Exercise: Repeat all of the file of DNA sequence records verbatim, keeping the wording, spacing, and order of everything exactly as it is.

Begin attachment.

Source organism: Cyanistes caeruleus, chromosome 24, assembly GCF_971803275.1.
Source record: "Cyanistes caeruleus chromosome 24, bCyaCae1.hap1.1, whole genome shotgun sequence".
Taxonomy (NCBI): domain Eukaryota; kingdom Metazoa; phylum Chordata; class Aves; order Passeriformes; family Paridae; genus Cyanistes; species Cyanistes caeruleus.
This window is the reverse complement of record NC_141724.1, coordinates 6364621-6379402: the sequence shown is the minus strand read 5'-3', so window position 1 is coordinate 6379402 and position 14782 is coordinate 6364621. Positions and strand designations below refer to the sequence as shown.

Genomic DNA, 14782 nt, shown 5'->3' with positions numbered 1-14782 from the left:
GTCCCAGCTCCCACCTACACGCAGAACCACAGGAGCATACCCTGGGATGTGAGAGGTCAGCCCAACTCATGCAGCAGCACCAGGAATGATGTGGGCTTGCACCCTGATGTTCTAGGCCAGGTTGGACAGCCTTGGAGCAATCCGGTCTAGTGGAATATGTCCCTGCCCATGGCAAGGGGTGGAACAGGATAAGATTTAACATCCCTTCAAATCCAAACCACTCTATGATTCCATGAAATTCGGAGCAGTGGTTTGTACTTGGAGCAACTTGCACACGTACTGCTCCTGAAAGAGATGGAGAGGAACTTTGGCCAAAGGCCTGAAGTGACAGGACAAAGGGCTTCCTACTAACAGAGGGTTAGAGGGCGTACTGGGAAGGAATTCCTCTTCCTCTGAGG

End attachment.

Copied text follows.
Source organism: Cyanistes caeruleus, chromosome 24, assembly GCF_971803275.1.
Source record: "Cyanistes caeruleus chromosome 24, bCyaCae1.hap1.1, whole genome shotgun sequence".
Taxonomy (NCBI): domain Eukaryota; kingdom Metazoa; phylum Chordata; class Aves; order Passeriformes; family Paridae; genus Cyanistes; species Cyanistes caeruleus.
This window is the reverse complement of record NC_141724.1, coordinates 6364621-6379402: the sequence shown is the minus strand read 5'-3', so window position 1 is coordinate 6379402 and position 14782 is coordinate 6364621. Positions and strand designations below refer to the sequence as shown.

Genomic DNA, 14782 nt, shown 5'->3' with positions numbered 1-14782 from the left:
GTCCCAGCTCCCACCTACACGCAGAACCACAGGAGCATACCCTGGGATGTGAGAGGTCAGCCCAACTCATGCAGCAGCACCAGGAATGATGTGGGCTTGCACCCTGATGTTCTAGGCCAGGTTGGACAGCCTTGGAGCAATCCGGTCTAGTGGAATATGTCCCTGCCCATGGCAAGGGGTGGAACAGGATAAGATTTAACATCCCTTCAAATCCAAACCACTCTATGATTCCATGAAATTCGGAGCAGTGGTTTGTACTTGGAGCAACTTGCACACGTACTGCTCCTGAAAGAGATGGAGAGGAACTTTGGCCAAAGGCCTGAAGTGACAGGACAAAGGGCTTCCTACTAACAGAGGGTTAGAGGGCGTACTGGGAAGGAATTCCTCTTCCTCTGAGG